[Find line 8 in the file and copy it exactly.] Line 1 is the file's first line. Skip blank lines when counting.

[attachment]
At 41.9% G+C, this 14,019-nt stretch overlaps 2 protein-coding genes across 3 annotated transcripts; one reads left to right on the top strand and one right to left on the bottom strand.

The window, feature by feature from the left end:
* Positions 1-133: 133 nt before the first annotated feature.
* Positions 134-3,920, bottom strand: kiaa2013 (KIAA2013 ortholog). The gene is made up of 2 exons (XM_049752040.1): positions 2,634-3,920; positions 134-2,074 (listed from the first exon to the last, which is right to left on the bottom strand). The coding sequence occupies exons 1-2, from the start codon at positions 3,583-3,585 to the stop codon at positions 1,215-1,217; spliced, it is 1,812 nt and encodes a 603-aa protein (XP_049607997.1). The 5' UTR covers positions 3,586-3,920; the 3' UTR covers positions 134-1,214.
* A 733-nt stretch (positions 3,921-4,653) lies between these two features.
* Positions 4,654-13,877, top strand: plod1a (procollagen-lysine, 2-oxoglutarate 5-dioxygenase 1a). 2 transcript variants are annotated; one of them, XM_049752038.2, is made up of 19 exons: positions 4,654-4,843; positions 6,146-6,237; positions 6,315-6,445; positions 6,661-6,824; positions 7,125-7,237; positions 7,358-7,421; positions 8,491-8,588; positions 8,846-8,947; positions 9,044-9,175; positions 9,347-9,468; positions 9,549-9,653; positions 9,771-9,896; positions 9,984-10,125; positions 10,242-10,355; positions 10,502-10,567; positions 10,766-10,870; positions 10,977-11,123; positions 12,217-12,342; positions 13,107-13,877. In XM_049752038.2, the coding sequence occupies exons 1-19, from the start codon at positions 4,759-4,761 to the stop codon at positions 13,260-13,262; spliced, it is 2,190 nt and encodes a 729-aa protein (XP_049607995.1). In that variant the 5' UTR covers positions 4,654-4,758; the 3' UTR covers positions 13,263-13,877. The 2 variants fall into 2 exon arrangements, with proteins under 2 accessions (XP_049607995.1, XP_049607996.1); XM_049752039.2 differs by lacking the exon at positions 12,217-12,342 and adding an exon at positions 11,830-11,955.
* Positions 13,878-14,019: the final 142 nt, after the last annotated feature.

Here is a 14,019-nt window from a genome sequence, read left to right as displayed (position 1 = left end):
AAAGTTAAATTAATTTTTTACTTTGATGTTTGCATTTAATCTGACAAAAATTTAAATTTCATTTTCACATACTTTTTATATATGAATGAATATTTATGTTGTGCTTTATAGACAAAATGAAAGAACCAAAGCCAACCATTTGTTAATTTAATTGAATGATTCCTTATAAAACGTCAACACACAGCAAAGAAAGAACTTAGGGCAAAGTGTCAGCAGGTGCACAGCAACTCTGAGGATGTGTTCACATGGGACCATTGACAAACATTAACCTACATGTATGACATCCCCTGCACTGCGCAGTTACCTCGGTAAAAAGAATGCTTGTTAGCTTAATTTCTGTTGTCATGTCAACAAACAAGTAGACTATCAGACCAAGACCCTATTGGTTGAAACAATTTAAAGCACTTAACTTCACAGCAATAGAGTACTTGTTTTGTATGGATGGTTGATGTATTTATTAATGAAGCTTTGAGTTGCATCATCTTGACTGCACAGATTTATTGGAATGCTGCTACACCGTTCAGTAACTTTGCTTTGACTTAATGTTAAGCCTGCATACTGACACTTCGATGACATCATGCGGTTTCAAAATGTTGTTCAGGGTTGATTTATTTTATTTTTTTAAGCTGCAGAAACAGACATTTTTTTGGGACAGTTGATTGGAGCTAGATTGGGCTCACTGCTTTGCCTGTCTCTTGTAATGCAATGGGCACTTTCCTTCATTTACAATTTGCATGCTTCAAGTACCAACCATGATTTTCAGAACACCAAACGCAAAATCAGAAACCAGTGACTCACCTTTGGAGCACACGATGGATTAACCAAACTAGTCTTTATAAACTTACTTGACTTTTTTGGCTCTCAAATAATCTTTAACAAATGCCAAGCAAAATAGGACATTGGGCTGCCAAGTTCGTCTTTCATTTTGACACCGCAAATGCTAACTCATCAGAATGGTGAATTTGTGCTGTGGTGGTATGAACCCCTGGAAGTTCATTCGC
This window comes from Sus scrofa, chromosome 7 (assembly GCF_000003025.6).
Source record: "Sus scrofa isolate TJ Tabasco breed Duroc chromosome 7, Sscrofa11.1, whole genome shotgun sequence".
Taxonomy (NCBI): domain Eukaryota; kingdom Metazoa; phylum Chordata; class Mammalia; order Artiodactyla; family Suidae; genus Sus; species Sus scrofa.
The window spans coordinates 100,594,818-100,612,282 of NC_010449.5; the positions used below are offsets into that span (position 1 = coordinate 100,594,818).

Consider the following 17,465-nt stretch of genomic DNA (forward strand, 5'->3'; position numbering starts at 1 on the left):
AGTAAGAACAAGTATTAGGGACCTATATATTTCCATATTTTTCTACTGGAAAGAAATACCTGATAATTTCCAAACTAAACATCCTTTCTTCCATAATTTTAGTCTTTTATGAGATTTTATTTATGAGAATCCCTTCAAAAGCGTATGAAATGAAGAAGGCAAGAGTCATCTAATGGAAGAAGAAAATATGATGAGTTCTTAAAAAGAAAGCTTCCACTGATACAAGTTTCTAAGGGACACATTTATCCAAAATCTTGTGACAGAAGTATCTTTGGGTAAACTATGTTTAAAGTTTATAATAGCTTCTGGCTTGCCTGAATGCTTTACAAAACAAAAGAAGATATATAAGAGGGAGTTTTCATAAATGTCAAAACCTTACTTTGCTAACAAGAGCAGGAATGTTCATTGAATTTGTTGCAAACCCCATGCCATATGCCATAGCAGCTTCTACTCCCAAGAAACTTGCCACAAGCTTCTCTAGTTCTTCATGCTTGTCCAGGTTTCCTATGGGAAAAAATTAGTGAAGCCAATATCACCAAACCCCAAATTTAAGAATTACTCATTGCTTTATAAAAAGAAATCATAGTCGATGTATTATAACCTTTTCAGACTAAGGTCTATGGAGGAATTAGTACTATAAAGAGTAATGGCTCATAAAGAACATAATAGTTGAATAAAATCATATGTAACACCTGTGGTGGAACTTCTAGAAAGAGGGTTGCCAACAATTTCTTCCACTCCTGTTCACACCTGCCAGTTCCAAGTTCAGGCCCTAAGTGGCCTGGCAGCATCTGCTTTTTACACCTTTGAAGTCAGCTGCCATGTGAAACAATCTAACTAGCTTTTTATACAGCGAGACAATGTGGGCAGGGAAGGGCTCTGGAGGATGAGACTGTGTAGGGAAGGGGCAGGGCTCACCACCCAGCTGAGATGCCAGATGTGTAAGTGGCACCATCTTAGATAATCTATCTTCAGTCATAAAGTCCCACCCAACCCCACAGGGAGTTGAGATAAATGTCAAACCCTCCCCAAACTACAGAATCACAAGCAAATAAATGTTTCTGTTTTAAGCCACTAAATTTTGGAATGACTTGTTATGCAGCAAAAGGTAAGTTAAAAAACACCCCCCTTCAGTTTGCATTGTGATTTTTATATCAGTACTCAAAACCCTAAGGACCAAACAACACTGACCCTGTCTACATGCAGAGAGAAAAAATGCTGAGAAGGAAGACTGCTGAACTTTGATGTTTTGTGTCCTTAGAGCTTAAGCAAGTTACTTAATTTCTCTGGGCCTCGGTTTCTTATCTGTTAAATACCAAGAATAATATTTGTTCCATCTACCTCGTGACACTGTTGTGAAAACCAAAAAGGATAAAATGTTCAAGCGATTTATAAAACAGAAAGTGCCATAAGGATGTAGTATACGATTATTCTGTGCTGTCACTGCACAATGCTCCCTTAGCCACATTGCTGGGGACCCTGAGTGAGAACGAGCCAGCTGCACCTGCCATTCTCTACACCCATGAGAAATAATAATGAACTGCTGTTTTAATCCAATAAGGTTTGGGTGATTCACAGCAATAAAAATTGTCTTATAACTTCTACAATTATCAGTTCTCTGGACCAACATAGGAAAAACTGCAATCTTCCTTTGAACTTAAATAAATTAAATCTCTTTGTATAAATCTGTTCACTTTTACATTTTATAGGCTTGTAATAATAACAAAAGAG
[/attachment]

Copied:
Here is a 14,019-nt window from a genome sequence, read left to right as displayed (position 1 = left end):